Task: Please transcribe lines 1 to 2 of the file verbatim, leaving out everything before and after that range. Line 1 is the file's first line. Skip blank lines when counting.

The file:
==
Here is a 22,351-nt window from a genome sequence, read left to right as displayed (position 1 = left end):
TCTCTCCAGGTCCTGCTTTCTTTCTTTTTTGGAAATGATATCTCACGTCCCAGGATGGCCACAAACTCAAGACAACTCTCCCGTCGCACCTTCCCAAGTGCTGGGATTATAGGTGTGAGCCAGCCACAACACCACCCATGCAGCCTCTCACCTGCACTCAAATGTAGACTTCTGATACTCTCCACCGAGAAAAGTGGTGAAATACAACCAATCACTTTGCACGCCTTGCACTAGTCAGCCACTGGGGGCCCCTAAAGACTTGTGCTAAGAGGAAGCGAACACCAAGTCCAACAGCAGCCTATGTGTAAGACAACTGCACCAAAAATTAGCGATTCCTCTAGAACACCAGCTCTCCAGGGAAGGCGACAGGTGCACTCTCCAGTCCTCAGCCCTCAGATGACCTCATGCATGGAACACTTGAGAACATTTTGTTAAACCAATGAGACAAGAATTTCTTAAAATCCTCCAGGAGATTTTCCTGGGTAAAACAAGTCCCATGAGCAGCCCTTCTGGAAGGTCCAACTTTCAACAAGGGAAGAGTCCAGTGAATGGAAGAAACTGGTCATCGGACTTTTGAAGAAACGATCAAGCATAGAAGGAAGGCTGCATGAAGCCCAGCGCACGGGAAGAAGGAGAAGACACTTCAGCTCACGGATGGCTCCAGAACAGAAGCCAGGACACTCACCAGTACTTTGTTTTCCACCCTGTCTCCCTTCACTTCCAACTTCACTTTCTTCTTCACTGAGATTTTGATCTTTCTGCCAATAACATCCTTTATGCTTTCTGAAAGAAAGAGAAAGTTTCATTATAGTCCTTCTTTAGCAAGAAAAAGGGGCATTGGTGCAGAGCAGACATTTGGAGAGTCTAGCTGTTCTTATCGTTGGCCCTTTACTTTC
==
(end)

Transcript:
Here is a 22,351-nt window from a genome sequence, read left to right as displayed (position 1 = left end):
TCTCTCCAGGTCCTGCTTTCTTTCTTTTTTGGAAATGATATCTCACGTCCCAGGATGGCCACAAACTCAAGACAACTCTCCCGTCGCACCTTCCCAAGTGCTGGGATTATAGGTGTGAGCCAGCCACAACACCACCCATGCAGCCTCTCACCTGCACTCAAATGTAGACTTCTGATACTCTCCACCGAGAAAAGTGGTGAAATACAACCAATCACTTTGCACGCCTTGCACTAGTCAGCCACTGGGGGCCCCTAAAGACTTGTGCTAAGAGGAAGCGAACACCAAGTCCAACAGCAGCCTATGTGTAAGACAACTGCACCAAAAATTAGCGATTCCTCTAGAACACCAGCTCTCCAGGGAAGGCGACAGGTGCACTCTCCAGTCCTCAGCCCTCAGATGACCTCATGCATGGAACACTTGAGAACATTTTGTTAAACCAATGAGACAAGAATTTCTTAAAATCCTCCAGGAGATTTTCCTGGGTAAAACAAGTCCCATGAGCAGCCCTTCTGGAAGGTCCAACTTTCAACAAGGGAAGAGTCCAGTGAATGGAAGAAACTGGTCATCGGACTTTTGAAGAAACGATCAAGCATAGAAGGAAGGCTGCATGAAGCCCAGCGCACGGGAAGAAGGAGAAGACACTTCAGCTCACGGATGGCTCCAGAACAGAAGCCAGGACACTCACCAGTACTTTGTTTTCCACCCTGTCTCCCTTCACTTCCAACTTCACTTTCTTCTTCACTGAGATTTTGATCTTTCTGCCAATAACATCCTTTATGCTTTCTGAAAGAAAGAGAAAGTTTCATTATAGTCCTTCTTTAGCAAGAAAAAGGGGCATTGGTGCAGAGCAGACATTTGGAGAGTCTAGCTGTTCTTATCGTTGGCCCTTTACTTTC